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Initiated Meditation

Our Initiated Meditation curriculum (gurukulam) is known by the Sanskrit name Hansasamvid. This curriculum is placed seventh due to the curriculum’s focus on personal daily practice of a structured meditation directly learnt from our unbroken lineages of adepts. While other curricula of this system offer guided meditation made available through the online learning platform and through our in person fellowships, the Hansasamvid teachings and meditation techniques are conferred only through initiation from the lineage. The initiation blessings overcome certain shortcomings and nurture deeper yearning. Meditation techniques are taught in a week-long retreat rather than hurriedly over a weekend workshop. The daily schedule of the retreat is carefully structured for maximum reception through silent participation. The initiation-meditation retreats are typically held twice a year covering four meditation paths of the Himalayan Kriyā system, namely KriyāYoga, KriyāVinyāsa, KriyāLaya, and KriyāMantra. These Hansasamvid retreats are separate from the Hansayogin workshops and retreats.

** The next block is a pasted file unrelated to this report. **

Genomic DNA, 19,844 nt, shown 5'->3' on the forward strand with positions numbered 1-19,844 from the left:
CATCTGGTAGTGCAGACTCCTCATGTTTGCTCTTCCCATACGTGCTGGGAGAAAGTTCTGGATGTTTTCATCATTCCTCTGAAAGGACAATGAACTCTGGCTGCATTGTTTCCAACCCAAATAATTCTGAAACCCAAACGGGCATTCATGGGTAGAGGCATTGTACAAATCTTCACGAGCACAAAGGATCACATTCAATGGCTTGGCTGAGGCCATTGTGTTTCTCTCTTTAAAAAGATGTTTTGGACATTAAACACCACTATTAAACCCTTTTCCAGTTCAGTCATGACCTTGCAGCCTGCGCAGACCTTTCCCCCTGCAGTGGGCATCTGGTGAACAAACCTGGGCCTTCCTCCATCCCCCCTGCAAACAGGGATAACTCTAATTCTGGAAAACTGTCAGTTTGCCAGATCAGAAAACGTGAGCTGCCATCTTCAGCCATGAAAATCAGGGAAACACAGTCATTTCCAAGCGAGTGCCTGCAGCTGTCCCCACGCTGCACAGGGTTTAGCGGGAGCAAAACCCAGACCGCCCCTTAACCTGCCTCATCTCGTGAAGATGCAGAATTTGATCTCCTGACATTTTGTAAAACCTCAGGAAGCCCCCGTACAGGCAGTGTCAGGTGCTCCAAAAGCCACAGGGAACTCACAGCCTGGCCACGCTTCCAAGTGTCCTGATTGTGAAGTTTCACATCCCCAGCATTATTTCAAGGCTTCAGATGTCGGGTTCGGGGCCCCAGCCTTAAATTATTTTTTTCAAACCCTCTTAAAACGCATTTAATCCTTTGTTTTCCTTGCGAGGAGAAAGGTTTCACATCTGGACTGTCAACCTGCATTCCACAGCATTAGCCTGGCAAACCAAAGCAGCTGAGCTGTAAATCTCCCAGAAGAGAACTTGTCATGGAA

The Hansasamvid teachings develop a deeper understanding on how persistent meditative practices are best supported by regular prānāyāma breathwork for introversion of the sense organs, thereby minimizing distractions. The beginning meditator is able to see clearly how the doctrine of self-interest as the valid end of all actions, verily defined as egoism, is in reality geared towards expanding the experience of the world. Naturally, mindfulness even in momentary periods overcomes any exaggerated sense of self-importance prevailing during actions, thereby purifying traces of egotism. The mindful server is able to experience how duty with loving feelings without the expectation of personal gain helps transcend the pangs of egoism and egotism. Furthermore, the meditator sees how motivation for expanding the experience of the world arises from afflictive tendencies. While afflictions and their associated subtle desires are the cause of worldly experiences, they are also the foremost obstacle to one-pointed concentration both in meditation and all-round human excellence. The function of egoism is always connected with ignorance. If egoism is conquered, ignorance loses its grip and discriminative understanding matures. The meditator learns that the hankering for external sources of impressions and visual triggers can be controlled or paused at will.